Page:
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Interior architecture with futuristic approach

Future of Facility Management

What is Facility Management?

Facility management is a multidisciplinary topic that requires the collaboration and coordination of different people. ISO 41011:2017 defines FM as an “organizational function which integrates people, place and process within the built environment with the purpose of improving the quality of life of people and the productivity of the core business”.

According to International Facility Management Association (IFMA), there are 11 core competencies in FM: Occupancy and Human Factors, Operations and Maintenance (O&M), Sustainability, Facility Information and Technology Management, Risk Management, Communication, Performance and Quality, Leadership and Strategy, Real Estate, Project Management, Finance and Business.

Currently in design and architecture industry, not all buildings have optimal management due to outdated procedures that cause a lack of data and information. In other cases, despite the use of sensors/automatic devices and databases, the information collected is not entirely exploited. An example is given by FM information systems, e.g., Computerized Maintenance Management Systems (CMMS), Energy Management Systems (EMS) and Building Automation Systems (BAS), where data are often fragmented and manually entered after the handover of the building. Fragmentation and data poorness could generate laborious and inefficient processes. Furthermore, FM operators often rely on paper documents in their daily activities. This increases both the time needed and the difficulties of getting accurate information. For these reasons, the improvement of both FM tools and processes is a crucial issue in FM companies. Hence, with increasing industry interest, a review of the current status and a description of a future research agenda on FM is needed.

Facility Management in Architecture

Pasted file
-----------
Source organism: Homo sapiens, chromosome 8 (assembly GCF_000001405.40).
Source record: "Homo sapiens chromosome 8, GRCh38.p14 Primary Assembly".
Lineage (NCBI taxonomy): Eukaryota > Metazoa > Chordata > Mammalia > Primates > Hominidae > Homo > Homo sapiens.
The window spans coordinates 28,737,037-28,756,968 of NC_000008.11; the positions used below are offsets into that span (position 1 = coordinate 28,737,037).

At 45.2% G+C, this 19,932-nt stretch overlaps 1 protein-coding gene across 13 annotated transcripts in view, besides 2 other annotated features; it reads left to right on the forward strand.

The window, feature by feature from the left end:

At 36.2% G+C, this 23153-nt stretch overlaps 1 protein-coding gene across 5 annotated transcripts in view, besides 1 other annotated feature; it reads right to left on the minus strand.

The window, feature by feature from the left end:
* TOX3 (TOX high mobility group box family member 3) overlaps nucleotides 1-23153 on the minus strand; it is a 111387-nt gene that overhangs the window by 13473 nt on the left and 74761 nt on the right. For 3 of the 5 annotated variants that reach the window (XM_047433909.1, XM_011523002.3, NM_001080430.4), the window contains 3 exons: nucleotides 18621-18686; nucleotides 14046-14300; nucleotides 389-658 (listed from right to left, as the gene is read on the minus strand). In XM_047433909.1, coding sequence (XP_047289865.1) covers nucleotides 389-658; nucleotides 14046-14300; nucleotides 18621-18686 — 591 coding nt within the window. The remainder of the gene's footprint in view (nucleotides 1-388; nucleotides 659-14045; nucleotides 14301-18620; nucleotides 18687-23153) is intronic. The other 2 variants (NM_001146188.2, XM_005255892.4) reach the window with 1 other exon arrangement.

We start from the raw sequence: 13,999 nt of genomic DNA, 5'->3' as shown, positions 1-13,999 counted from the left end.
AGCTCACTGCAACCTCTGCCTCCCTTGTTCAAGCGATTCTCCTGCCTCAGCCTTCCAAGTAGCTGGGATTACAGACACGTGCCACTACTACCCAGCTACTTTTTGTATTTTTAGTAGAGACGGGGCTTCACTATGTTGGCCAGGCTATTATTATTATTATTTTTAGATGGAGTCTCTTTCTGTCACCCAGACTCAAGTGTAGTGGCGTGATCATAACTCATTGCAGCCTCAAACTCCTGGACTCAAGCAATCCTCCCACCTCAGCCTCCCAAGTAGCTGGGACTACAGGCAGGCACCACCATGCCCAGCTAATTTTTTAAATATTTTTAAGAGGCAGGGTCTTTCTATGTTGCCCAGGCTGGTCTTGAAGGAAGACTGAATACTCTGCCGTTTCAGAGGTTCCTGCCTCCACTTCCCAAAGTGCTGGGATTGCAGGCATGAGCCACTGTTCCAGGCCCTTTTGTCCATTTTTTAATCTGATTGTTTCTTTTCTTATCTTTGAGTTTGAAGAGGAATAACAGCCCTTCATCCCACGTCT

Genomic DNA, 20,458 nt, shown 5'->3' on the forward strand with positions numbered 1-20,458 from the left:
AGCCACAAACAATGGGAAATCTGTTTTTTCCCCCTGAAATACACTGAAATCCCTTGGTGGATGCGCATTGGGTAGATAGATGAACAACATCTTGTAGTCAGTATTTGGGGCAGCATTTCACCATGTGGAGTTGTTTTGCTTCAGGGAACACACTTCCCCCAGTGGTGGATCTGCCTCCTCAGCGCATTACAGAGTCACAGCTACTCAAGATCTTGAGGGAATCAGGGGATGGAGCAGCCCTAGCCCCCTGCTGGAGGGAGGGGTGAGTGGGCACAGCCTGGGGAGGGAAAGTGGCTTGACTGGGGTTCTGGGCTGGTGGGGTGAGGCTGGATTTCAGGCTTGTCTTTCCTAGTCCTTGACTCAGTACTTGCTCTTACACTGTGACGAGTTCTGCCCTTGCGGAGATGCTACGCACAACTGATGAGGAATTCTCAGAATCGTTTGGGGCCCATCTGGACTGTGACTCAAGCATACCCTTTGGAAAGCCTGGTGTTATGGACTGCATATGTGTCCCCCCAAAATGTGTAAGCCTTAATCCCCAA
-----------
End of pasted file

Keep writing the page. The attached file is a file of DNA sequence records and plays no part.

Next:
Digitization and FM

New technologies have transformed many people’s daily lives and have revolutionized several traditional industry practices aiming to achieve efficiency, accuracy, and precision. This evolution has gained momentum due to advancements in technologies such as the Internet of Things (IoT), big data, cloud computing and cyber-physical systems (digital twin).

The strengths of these innovations 4.0 lie in monitoring, controlling, interoperability, real-time information processing and process self-optimization. The physical world’s connection with the virtual world enables products and components to create a self- adapting and self-managing communication network. In the construction sector, the first attempt at digitization aiming to increase the sector’s efficiency has already been seen with the spread of BIM.

Digitization in Architecture

Building Information Modelling for FM

The United States National Institute of Building Sciences (NIBS) defines BIM as “The digital representation of physical and functional characteristics of a facility. As such, it serves as a shared knowledge resource for information about a facility, forming a reliable basis for decisions during its life cycle from inception onwards”.

In recent years, BIM has been more and more employed in the AECO sector to improve information management. BIM Models (BIMs) allow integrated management of information throughout the building’s entire life cycle, hence improving FM. On the one hand, BIM allows working more efficiently during the design and construction phases by developing a 3D model that avoids project interference and allows project time and cost calculation. On the other hand, it allows acquiring data created during several phases of the building life cycle to use them in operations management, maintenance activities, environmental analysis and energy performance simulations. The latter is related to Building Energy Modelling (BEM), which has become an essential aspect for FM.

Benefits of using BIM in FM include providing “as-is” information and enabling Facility Managers to work on information using a single source of data, overcoming all the issues deriving from the sources’ fragmentation.